Interview with Associate Clinical Educator Mark Reynolds
Associate Clinical Educator Mark Reynolds giving feedback to a PA student on a recent course

A few subscribers have asked me to expand further on the role of the ACE, and this is a transcript of an interview I did with fellow ACE Mark Reynolds a few years ago. It still has relevance today and should answer any questions I have received over the past few months.

Meducate: What can you tell me about the difference between a Role Player and an ACE (Associate Clinical Educator)?

Mark: A role player is involved in clinical communication, in that they play opposite a medical student as a patient or colleague in order to to improve their learning in terms of their technique of clinical communication.  The associate clinical educator is also trained as a role player but is also trained in the body system examination so they are a hand on resource for the student to work on. The ACE then feeds back how well the student carries out that examination.

Meducate: You mentioned the term “body systems” what do you mean by that?

Mark: The basic body systems, from the point of view of the  medical world, would be  the cardiovascular, respiratory, gastrointestinal, neurological and musculoskeletal systems. We are trained to give feedback on their examination technique. Techniques such as percussion, auscultation and palpation.  We  never teach pathology, that’s up to an academic tutor who normally works alongside us.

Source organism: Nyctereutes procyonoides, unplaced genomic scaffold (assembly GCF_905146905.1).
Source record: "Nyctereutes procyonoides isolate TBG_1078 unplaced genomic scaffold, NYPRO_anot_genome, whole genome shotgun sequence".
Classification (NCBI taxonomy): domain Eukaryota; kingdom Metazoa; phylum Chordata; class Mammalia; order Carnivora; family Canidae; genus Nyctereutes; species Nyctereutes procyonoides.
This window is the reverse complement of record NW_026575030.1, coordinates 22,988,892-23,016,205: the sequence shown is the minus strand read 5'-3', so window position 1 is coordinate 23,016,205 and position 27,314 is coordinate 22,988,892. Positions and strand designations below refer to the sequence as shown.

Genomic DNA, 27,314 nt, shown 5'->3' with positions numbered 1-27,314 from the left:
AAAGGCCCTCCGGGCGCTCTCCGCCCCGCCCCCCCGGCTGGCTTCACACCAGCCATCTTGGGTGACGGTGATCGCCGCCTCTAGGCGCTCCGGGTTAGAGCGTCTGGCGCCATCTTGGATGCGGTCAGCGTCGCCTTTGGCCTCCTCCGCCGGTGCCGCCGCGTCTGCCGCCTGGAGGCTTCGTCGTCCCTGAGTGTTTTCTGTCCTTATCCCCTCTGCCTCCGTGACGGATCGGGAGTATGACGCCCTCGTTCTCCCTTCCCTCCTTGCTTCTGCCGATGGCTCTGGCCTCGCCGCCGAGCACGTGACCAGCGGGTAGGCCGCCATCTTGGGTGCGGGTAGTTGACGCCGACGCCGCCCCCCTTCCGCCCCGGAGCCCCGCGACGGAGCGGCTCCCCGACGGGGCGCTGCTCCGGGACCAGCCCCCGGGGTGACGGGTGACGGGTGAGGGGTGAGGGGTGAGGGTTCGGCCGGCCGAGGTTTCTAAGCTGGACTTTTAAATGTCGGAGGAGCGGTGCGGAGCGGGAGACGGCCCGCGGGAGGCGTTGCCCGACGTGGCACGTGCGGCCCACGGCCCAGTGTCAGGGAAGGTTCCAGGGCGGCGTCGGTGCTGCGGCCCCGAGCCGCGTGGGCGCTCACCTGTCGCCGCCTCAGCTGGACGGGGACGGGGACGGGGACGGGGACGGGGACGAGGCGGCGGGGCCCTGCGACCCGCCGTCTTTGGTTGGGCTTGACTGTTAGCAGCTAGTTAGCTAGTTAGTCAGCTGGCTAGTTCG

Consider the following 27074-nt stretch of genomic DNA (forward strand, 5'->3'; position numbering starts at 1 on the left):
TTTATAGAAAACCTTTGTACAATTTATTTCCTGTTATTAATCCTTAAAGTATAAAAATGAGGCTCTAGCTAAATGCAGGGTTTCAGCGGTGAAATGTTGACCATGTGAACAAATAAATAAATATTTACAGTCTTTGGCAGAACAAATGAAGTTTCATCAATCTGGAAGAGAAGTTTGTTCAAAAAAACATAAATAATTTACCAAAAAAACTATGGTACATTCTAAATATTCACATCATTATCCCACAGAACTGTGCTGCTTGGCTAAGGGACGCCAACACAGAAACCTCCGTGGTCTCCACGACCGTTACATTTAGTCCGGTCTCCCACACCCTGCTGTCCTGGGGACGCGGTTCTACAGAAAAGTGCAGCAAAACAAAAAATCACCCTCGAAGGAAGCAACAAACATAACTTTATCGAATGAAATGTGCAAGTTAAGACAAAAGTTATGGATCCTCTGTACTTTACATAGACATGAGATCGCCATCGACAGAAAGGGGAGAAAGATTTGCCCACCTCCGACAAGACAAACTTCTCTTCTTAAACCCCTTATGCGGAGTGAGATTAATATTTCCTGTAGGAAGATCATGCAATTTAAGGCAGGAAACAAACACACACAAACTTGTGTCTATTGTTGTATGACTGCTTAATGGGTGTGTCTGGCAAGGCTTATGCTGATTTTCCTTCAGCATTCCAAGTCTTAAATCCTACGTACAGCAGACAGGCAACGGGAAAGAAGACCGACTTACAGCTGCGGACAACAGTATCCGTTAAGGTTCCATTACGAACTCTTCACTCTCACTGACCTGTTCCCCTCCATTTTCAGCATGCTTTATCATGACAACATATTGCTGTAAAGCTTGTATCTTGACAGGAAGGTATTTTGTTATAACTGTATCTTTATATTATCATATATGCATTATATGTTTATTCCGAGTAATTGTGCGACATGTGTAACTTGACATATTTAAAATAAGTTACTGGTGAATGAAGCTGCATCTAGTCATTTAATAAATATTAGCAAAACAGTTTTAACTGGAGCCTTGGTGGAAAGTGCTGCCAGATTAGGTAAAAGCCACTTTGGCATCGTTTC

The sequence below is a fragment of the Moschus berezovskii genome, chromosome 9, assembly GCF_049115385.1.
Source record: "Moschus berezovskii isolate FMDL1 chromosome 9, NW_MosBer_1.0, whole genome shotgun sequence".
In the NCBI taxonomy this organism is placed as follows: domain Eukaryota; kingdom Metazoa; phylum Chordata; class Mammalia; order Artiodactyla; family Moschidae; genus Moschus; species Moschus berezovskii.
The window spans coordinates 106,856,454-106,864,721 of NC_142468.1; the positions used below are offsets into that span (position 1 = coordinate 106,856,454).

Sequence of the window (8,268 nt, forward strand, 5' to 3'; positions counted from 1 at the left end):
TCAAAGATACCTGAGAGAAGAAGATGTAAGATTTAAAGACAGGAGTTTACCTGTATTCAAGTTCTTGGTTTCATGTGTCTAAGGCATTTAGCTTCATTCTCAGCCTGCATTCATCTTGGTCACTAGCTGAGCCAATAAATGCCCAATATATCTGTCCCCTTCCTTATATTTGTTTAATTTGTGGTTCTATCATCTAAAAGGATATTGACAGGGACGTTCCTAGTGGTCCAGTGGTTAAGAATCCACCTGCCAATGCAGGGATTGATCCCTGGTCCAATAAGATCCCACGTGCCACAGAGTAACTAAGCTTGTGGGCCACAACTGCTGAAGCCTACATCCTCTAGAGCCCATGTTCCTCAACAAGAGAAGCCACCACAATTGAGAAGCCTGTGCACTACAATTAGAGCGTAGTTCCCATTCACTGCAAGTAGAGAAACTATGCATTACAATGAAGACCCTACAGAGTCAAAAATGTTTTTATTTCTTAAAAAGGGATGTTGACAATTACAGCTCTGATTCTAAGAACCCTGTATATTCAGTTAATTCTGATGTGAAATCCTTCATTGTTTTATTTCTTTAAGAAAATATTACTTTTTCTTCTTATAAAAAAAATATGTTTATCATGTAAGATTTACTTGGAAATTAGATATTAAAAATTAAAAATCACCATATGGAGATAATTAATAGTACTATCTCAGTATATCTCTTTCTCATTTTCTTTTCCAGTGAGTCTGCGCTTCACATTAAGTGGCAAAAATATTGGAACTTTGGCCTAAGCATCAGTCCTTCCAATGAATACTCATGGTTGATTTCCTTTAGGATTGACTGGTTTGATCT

Meducate: So the academic tutor teaches the pathologies and the theory, and you are the resource? A bit like a living mannequin?

Mark: Yes, we are a living resource able to give feedback on the technique as well as our extensive knowledge of the OSCEs and what is required in those academic exams. At first Techniques like Percussion and Palpation are often a problem for new students, and we can guide them in the correct technique as well as ensuring they’re in the correct position on the body.

Meducate: And because you’re also a communications expert, you can give feedback on their ability to communicate effectively and build rapport with the patient.

Mark: Absolutely yes. Communication is a vital part of the examination process and it would be remiss of me to allow a student to carry on if they couldn’t build rapport with the patient.